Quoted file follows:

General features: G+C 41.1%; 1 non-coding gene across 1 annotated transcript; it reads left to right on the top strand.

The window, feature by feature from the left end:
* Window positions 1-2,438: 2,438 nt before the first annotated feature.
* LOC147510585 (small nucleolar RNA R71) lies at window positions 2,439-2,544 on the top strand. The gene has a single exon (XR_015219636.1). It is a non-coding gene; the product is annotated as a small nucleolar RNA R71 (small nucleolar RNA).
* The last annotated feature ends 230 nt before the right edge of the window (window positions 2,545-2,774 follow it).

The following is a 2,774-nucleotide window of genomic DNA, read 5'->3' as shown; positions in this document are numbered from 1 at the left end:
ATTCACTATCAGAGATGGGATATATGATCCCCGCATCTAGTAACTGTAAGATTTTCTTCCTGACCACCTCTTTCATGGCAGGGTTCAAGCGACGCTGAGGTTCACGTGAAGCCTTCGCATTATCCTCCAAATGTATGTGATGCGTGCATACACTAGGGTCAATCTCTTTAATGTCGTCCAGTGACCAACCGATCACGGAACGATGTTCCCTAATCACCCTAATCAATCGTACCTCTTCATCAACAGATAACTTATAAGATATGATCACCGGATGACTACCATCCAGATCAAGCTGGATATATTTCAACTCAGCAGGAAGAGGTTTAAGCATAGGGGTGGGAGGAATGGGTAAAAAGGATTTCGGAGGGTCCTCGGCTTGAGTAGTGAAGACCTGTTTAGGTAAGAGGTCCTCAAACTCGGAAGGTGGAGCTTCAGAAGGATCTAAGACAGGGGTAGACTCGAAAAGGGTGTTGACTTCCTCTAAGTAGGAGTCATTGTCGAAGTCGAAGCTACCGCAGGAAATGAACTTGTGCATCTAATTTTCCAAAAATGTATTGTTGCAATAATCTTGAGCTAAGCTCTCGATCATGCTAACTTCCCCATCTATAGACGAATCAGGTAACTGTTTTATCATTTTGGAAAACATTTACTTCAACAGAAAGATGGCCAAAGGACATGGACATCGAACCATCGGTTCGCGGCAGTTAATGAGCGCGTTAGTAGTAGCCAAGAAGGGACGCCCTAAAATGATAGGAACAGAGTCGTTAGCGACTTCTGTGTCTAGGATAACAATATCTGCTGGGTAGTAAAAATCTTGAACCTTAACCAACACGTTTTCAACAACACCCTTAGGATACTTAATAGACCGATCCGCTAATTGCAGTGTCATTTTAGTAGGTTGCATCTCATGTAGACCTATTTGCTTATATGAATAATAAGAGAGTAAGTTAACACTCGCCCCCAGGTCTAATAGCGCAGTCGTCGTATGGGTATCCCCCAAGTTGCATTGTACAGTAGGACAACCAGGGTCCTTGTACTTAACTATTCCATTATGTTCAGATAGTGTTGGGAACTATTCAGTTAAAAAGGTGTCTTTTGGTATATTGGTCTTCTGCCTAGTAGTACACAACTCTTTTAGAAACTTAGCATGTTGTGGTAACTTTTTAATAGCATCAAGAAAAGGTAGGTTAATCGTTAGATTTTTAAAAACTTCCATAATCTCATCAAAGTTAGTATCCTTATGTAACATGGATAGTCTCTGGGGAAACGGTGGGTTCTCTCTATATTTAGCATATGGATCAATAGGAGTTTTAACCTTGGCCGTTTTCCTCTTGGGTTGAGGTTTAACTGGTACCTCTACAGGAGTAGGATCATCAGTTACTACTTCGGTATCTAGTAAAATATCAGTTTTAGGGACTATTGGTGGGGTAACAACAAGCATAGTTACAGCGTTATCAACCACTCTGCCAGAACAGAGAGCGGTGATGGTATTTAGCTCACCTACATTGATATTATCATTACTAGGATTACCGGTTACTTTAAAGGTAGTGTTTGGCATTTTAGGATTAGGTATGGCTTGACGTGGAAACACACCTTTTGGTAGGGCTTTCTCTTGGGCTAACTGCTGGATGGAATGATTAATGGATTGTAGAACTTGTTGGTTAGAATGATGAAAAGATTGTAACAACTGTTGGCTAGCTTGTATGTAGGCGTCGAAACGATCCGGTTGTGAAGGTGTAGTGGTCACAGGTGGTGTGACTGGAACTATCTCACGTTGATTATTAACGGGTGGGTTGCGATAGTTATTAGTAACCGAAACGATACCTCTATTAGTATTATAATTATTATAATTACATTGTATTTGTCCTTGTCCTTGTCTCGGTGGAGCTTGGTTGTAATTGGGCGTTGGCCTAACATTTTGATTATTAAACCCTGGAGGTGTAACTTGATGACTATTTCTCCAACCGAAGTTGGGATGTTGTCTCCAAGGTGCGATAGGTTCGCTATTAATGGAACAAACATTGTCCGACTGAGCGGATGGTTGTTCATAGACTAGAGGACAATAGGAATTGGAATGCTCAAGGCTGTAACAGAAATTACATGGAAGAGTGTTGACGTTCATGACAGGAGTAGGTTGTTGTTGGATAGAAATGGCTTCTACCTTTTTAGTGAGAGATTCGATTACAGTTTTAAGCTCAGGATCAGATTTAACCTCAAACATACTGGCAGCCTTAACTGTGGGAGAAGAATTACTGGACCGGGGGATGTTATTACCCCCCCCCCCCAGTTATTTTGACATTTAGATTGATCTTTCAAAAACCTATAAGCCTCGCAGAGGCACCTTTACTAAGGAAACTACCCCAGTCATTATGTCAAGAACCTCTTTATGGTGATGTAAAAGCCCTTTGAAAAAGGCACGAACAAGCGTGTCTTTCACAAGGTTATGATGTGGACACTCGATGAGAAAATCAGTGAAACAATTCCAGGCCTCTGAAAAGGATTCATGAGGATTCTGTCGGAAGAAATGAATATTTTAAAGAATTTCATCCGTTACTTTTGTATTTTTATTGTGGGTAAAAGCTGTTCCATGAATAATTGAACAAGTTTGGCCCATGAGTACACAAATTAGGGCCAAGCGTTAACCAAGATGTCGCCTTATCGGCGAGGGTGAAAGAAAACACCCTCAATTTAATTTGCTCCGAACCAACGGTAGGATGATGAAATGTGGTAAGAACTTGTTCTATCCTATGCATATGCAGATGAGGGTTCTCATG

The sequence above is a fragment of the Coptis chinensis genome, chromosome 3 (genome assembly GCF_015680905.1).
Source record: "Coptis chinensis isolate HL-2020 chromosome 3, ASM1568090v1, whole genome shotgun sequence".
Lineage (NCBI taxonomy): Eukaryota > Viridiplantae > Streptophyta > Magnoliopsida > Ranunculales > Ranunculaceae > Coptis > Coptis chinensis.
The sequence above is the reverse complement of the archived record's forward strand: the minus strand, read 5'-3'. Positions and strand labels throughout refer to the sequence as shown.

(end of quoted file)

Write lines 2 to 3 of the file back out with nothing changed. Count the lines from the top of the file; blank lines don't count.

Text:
The window, feature by feature from the left end:
* Window positions 1-2,438: 2,438 nt before the first annotated feature.